RE: Building Reconstruction
I just thought I would share my recent experiences with you folks since some of you might appreciate what I am going through.
Heidi and I have lived in our house at Unity now for the past 10 years. From Day 1 we knew that the front wall had a slight bulge in it. However, it wasn't until last Fall that we realized that this problem was a structural problem and not just cosmetic. We should have realized this a number of years ago since we have found many things that the former homeowners and builders did that haven't been "quite right" (i.e. electrical junctions that consist of electrical wires being wire nutted and taped together without junction boxes, using light switches as "junction boxes", plumbing that doesn't have individual shut offs, etc.)
In any case, last Fall a contractor came in (actually two) and both said the best thing to do was sell the house . . . which we had a problem with since a) we love the house and the area (after all it's only five minutes from the Unity House of Pizza) and b) it wouldn't be ethical to sell a house that could potentially fall down.
This Spring the ever resilient Heidi decided that at the very least we needed to fix a small section of the sill that was rotten and ants had made a nice home in . . . unfortunately that project soon spread to fixing some bad floor stringers . . . and to make a long story short that project eventually expanded to the point where I ripped down all of the wall covering (a luan-like wallboard) and drywall in the bedroom, bathroom, foyer and part of the living room. That's the bad news.
The good news is that with the "bones" of the house exposed one of the contractors came back and said the house could be saved and would be a much easier job than he expected. Of course, the solution would not be something we could do as it involves jacking and removing the entire front wall of the house and putting in a new stronger wall and connecting the roof rafters to the wall in a better fashion.
Currently we're in middle of the project which means that we're basically living in one upstairs bedroom on a full (read "way too small") bed . . . although I should back up and say that I'm spending more of my time sleeping on the couch since Heidi wants me to guard against "burglars" (maybe my snoring will scare them away.)
Some highlights thus far:
-- Pre Construction Phase . . . Heidi and I lifted a 12 foot long 6 x 6 timber underneath in our crawl space to help prop up a section of the floor (this was before we called in the experts) . . . and unfortunately the beam fell hitting Heidi in the chest (she now has a nasty bruise).
-- On Day 1 (or rather Night 1) Heidi moved from the bedroom bed to the den's couch and then finally to the back seat of the 4Runner parked in the garage since she heard "creaking" (no doubt from the house settling) and became convinced that the house was going to collapse (meanwhile I slept inside happily snoring away.)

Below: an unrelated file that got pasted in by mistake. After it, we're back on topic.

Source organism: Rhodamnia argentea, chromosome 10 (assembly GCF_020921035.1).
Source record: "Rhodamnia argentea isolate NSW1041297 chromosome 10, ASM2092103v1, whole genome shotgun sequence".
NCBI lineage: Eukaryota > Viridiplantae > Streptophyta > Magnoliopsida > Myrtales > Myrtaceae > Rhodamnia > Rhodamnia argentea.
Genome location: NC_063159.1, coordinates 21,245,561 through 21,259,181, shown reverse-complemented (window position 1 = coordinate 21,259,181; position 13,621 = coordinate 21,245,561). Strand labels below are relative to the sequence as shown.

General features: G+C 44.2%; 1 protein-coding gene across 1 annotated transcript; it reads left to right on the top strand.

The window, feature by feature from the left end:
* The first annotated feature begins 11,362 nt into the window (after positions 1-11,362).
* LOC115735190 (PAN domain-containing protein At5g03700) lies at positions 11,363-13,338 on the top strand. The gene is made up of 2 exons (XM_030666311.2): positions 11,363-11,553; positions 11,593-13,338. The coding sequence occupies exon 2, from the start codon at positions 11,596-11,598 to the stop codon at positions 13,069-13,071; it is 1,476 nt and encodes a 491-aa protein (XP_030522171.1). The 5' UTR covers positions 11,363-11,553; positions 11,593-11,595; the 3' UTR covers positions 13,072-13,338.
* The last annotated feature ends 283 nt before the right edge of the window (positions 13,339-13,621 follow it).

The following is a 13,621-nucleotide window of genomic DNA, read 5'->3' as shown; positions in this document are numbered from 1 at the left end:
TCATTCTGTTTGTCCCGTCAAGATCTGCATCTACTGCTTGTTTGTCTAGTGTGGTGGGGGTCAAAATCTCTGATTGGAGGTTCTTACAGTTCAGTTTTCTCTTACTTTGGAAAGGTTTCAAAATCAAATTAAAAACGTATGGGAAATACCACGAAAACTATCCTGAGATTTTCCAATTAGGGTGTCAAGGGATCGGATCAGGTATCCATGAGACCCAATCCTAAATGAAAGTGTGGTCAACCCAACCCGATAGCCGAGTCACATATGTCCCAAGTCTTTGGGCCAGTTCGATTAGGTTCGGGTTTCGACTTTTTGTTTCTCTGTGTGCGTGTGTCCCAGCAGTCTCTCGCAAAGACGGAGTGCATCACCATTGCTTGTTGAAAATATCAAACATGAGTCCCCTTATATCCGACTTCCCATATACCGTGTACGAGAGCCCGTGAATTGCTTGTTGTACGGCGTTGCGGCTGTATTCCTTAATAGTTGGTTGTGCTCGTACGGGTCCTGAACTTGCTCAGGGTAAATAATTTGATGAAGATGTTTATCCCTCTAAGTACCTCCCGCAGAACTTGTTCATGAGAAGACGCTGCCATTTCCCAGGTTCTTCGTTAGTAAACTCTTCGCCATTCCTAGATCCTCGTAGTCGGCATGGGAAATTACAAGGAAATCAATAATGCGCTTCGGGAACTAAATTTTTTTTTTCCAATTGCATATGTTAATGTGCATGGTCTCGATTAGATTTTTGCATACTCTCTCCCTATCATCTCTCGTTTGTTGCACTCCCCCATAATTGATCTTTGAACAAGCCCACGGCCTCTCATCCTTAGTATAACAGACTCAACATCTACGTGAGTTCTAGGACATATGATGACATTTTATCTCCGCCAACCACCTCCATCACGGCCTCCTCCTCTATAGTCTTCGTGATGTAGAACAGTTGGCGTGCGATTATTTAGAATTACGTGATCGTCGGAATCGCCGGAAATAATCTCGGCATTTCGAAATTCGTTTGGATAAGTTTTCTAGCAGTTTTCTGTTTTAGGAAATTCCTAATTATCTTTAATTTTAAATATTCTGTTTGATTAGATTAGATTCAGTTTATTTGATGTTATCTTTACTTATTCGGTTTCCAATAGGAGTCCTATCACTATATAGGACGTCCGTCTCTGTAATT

-- On Day 1 (and every day so far) our five cats cower in fear all day long and hide from the workers . . . and then proceed to go nuts with all of their pent up energy when they leave so all night long they run around the house, exploring new spaces and leaping up and down from the newly created void spaces.
-- On Day 2 the crew had an entirely new wall in place. To keep out bugs and animals they temporarily attached clear plastic along the entire front wall . . . it kind of reminded me of the saying about living in glass houses . . . well, plastic houses at least. Again, I pulled guard duty since a would-be burglar would have only needed to bring a sharp steak knife to get inside.
-- On Day 3 (yesterday) the crew had attached plywood to the front and had started working on the inside which meant some plumbing in the soon-to-be remodeled bathroom was cut and plumbing re-plumbed. Unfortunately, in their haste the cold and hot water lines running upstairs were switched. This morning Heidi and I didn't realize this so she ended up washing her hair in the kitchen sink while I took an ice cold shower (I can personally vouch that the water coming up out of my well is ice cold and very refreshing . . . especially at 6:30 in the morning.)
-- Day 3 . . . the crew found a cache of old toys that apparently was hidden in one of the inside walls. Since this house was built in the 70s I was hoping that maybe there would be some mint condition Star Wars toys or something valuable . . . but alas the collection consisted of a smashed up Hotwheels truck, plastic bear missing its tail and some other worthless trash/toys.
Oh well . . . just got to keep focusing on the end goal . . . that and go geocaching tomorrow!
"Courage is not the absence of fear, but the realization that there is something more important than fear."
"Death is only one of many ways to die."